According to a draft statement to be issued on Wednesday, the euro zone aims to boost its bailout fund “several fold,” but finance ministers will only agree to the details of how that will be done in November.

The statement, obtained by Reuters, says two options are being considered to boosting the fund, one involving it issuing risk insurance and the other built around it taking part in a special purpose investment vehicle. Both models could be deployed simultaneously, the draft statement said.

The Eurogroup of finance ministers will be asked to finalize the terms and conditions for how the EFSF will operate under the leverage schemes in November, the statement said.

In addition, it said the EFSF’s resources could be further enhanced, possibly via cooperation with the International Monetary Fund.

The draft statement also called on Spain to do more to bring its budget into line, while praising it for the steps taken so far. A paragraph on Italy, which is under pressure to do more on pension and other reforms, was left blank but is expected to be added later.

U.S. stocks added to gain on the report, with the S&P 500 climbing to session highs, though some analysts were skeptical about the effect a stronger EFSF would have on the market.

“It’s moving in the right direction but it is going to disappoint the market, particularly given the emphasis policy makers put on this meeting,” said Jessica Hoverson, foreign exchange analyst at MF Global.

Greece must default, dump euro

by Peter Morici
September 13, 2011

European efforts at economic integration haven’t delivered sustainable prosperity in poorer nations like Greece and Portugal. Instead, these have left Mediterranean governments teetering on bankruptcy and at the mercy of Germany and other rich states that exploit European unity to live well at the expense of their poorer brethren.

The 1992 Maastricht Treaty, which considerably harmonized product and safety regulations and methods of taxation across Europe, was supposed to remove untold barriers to growth. It didn’t, because it didn’t moderate European labor laws and social programs that discourage individual ambition and investment.

The euro, created in 1999, floats against the dollar and yen and its value reflects an average of the competitiveness of its entire membership. This leaves higher productivity economies like Germany with an undervalued currency and trade surpluses and lower productivity economies like Greece with an overvalued currency and in constant need to borrow from foreign investors.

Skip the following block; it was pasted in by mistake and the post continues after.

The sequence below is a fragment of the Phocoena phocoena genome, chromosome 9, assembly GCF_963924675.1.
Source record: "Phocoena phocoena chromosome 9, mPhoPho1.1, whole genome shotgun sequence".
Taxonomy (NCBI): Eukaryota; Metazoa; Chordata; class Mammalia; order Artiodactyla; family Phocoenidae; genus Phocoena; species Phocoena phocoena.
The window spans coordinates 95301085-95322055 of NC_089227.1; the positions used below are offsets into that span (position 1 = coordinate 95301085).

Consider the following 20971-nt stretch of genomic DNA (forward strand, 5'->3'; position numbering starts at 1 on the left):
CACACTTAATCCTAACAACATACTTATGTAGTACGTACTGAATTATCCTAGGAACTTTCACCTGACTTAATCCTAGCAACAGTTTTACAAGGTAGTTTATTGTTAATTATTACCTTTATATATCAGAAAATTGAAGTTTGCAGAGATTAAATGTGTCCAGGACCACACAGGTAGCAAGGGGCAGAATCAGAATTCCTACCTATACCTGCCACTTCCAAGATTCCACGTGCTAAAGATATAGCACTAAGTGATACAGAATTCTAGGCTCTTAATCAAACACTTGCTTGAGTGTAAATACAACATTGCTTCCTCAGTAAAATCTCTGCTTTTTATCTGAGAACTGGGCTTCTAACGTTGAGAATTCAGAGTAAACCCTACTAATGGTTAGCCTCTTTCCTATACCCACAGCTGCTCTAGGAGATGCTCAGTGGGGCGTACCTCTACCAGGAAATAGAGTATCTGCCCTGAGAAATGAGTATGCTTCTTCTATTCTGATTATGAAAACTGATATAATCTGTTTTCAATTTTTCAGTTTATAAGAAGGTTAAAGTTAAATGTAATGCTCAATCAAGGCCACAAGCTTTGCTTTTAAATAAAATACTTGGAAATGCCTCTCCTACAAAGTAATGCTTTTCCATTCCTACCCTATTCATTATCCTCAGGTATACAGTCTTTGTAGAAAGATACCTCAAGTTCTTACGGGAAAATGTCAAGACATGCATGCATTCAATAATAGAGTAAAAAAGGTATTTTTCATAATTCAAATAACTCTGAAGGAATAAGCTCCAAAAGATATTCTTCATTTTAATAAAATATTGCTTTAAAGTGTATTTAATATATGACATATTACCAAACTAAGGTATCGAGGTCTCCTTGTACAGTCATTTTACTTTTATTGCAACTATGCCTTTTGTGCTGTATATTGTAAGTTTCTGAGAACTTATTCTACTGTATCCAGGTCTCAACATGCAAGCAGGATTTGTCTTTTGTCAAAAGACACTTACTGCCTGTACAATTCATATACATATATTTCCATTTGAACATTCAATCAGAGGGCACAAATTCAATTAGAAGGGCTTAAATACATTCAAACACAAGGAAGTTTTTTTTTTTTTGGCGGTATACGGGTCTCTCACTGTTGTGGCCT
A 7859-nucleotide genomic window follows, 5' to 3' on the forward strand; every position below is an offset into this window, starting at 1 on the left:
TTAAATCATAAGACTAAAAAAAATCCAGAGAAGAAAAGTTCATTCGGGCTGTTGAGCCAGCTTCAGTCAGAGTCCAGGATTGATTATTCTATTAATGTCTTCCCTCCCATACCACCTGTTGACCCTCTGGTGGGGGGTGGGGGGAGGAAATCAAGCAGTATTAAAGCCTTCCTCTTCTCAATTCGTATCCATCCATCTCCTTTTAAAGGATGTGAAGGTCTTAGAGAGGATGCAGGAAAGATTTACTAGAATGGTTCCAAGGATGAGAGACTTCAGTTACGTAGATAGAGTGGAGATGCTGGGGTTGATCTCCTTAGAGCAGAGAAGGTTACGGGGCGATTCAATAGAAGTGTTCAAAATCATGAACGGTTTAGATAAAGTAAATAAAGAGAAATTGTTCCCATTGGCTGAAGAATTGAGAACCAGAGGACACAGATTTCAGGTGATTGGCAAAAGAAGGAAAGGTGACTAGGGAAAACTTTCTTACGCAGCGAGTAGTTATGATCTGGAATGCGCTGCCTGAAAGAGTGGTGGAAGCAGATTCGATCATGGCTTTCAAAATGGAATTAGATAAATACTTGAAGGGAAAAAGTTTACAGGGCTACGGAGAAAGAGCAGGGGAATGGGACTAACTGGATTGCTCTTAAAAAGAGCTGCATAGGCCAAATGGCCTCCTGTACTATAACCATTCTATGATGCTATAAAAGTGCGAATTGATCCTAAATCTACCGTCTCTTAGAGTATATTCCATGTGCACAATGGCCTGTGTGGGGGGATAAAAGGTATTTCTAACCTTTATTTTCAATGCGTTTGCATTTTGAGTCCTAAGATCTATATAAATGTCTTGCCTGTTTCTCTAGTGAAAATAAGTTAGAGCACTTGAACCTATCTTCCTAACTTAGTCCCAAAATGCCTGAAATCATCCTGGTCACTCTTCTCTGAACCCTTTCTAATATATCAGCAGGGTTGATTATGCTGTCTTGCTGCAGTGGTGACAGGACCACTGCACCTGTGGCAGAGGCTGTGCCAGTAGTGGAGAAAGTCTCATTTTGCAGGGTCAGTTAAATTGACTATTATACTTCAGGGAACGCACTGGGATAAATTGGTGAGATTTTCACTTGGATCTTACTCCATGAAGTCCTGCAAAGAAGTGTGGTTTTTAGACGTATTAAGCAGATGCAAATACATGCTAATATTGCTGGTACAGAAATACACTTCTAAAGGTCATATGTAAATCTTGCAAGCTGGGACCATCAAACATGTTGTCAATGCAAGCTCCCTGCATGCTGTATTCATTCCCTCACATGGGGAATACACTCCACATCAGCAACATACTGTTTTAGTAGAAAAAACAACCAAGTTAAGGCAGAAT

With Maastricht and the euro, German manufactures and technology became more valuable in a more integrated European market. However, Greece, Portugal and others aren’t able to use their lower labor costs to capture assembly plants to the degree, for example, that the U.S. South attracts automotive and high-end electronics manufacturing.

Moreover, Germany and other rich states continue subtle forms of protection that discourage outsourcing even to other EU member states and this frustrates the EU single market promise to more effectively equalize employment opportunities and prosperity between the prosperous core and southern Europe.

Affluent Germany, unburdened by an obligation to share tax revenues with poorer EU states, provides generous pensions, gold-plated employment security and jobless benefits and the shortest workweek on the planet. Meanwhile, governments in Greece and other poorer EU states struggled to keep up and borrowed extensively from banks in Germany and France and other rich countries to keep up.

Now unable borrow anymore in private markets, Greece and other poorer governments are forced to seek emergency loans and concessions from richer states and private creditors. They are being compelled by Germany and others to slash government spending and social benefits, dramatically raise taxes and sell off public assets.